Film Review: Public Enemies July 24, 2009Posted by KJ theBookGirl in review.
Tags: Crime, Film review, John Dillinger, Johnny Depp, KJ, Public Enemies, recommendation, robbers, theBookGirl, Universal
Johnny Depp is being walked in handcuffs to an enormous and frightening prison, which looks like something out of Nazi Germany. He is forlorn and subdued, as he is pushed inside. He is playing John Dillinger, the well known bank-robbing criminal from the early years of the 20th century, known as the public enemy era, thus the film’s title.
The film follows a high-action, fast paced plot in which various bank robberies, prison breaks and car chases occur, which are fairly true to the life story of John Dillinger.
The plot is thick, fast and furious, and although in some places somewhat confusing to some, overall reasonably easy to follow, but not at all tame, and definitely enough to keep you on the edge of your seat.
Dillinger’s character has that beautiful balance between bad guy and good guy, with a Robin Hood-esque approach to being the number 1 public enemy – he steals, he kills, but he gives the innocent people what’s theirs; he doesn’t tolerate criminal offenses concerning the blameless.
Overall his character is well developed, with a sensitive side found when he sees “his girl”. This romance, although dangerous and complicated, allows us to see Dillinger as a caring, soft, loving and above all protective man, rather than the violent criminal which the police see. We learn to love and feel sorry for Billie, his girl, as she lives her life on a knife’s edge depending fully on him.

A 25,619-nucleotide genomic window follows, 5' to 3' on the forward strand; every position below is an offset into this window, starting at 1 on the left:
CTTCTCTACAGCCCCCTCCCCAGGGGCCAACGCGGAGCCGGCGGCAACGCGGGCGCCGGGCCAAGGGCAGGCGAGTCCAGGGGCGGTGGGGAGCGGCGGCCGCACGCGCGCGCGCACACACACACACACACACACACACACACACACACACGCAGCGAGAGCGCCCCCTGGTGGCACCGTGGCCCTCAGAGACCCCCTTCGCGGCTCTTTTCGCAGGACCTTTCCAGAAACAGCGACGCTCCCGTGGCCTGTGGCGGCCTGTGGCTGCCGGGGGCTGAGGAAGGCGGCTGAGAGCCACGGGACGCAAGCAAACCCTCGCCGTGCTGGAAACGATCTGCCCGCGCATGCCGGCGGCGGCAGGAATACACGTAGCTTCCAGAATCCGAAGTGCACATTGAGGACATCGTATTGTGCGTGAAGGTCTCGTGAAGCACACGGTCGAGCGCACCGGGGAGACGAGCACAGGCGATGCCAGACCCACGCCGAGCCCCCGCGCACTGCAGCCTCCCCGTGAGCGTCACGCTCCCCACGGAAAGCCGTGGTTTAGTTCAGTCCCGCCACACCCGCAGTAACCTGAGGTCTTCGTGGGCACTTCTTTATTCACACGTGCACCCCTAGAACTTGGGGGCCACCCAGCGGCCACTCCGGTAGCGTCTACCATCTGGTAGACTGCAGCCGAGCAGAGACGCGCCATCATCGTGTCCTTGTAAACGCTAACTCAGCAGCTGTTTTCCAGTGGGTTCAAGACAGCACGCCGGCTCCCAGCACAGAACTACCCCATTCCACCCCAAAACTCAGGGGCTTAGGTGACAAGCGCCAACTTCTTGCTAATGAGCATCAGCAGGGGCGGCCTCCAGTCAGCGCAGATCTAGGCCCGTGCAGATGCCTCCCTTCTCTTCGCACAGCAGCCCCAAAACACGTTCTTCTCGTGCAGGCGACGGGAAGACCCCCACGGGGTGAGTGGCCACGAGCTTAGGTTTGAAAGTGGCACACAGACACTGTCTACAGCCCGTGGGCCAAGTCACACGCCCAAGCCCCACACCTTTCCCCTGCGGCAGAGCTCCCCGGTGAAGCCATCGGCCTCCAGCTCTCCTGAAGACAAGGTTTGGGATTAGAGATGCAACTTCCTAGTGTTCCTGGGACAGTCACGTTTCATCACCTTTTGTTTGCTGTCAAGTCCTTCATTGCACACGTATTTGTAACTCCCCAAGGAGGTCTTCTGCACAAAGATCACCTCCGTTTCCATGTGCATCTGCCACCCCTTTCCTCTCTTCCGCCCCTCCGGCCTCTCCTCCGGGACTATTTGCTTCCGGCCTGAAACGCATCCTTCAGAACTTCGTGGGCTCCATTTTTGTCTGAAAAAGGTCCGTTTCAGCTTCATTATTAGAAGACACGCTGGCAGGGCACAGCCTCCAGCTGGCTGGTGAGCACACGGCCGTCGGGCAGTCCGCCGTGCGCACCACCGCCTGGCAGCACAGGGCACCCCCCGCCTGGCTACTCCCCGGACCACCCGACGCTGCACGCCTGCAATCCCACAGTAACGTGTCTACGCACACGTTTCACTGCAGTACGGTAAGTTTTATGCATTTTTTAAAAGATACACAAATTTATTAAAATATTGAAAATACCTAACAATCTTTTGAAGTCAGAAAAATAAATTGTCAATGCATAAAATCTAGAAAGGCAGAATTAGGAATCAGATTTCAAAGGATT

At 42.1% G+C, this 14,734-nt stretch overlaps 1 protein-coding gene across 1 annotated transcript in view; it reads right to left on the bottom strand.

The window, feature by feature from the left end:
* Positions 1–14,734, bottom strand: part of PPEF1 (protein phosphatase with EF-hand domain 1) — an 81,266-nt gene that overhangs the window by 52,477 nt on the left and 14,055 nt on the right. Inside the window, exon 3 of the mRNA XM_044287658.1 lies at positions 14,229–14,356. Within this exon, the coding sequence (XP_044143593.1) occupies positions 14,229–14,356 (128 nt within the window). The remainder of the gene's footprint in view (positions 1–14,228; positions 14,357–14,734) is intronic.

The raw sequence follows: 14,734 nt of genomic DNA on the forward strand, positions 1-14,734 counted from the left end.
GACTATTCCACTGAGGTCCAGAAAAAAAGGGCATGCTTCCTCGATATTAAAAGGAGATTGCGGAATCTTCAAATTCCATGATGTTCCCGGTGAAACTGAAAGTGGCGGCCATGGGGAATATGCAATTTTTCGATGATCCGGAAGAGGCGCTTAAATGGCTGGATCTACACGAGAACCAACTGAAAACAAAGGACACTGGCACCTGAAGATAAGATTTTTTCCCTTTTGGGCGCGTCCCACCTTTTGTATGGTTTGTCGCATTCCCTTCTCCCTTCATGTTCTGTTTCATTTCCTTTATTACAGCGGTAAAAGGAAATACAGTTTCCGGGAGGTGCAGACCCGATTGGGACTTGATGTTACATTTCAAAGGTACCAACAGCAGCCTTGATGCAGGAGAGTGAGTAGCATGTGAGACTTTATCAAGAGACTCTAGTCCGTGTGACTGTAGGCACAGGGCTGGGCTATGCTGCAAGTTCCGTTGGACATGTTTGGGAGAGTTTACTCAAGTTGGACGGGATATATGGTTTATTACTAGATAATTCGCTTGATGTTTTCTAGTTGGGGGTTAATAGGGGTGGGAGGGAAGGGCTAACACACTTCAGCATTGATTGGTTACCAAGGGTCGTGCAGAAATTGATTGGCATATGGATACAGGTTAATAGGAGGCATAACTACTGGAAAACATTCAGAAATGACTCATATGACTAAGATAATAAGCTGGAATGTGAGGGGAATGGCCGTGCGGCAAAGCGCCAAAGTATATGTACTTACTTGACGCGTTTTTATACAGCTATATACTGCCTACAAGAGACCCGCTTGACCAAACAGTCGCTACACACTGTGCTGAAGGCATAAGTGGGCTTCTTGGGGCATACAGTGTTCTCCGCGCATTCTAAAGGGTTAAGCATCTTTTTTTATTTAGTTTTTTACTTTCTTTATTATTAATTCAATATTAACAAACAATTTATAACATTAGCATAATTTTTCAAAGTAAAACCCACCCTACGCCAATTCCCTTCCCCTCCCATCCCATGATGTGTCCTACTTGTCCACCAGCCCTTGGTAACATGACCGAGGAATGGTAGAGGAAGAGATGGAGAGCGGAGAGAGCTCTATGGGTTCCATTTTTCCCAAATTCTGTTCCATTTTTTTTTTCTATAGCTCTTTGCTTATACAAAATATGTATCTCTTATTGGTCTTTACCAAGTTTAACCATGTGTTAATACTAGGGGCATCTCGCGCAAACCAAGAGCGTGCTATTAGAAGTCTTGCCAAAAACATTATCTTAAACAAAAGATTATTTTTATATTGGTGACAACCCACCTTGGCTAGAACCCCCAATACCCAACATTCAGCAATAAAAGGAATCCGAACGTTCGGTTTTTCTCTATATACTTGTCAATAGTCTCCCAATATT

However, this romance is barely within the plot, as it focuses on the action and events which unfold. The rest of the cast are stereotypically, either cops or robbers, but within this you have the good robbers – with the same values as Johnny Dillinger – and the bad robbers, who are just in it for the money through and through.
This film could be critisized by the excess gunshot. As viewers we understand that there was lots of violence and gunfights, but we didn’t need quite so much gunfire and shooting scenes to prove this to us.
Public Enemies also seemed to find it hard to integrate the sensitivity of emotions with the insensitivity of the crimes, especially in the final scene (spoiler alert) where the delicate cinema scene is juxtaposed with the slow motion fight scene in which there is great violence as well as great sadness. However, it did do well to get as integrated as it was, as this is not an easy combination.
The film, overall, was extremely good and definitely worth watching, although not if action, history or crime films are not your sort of thing. This had thrill, suspense, tension, a good plot, was historically accurate, and was realistic, so all in all you should definitely see Public Enemies.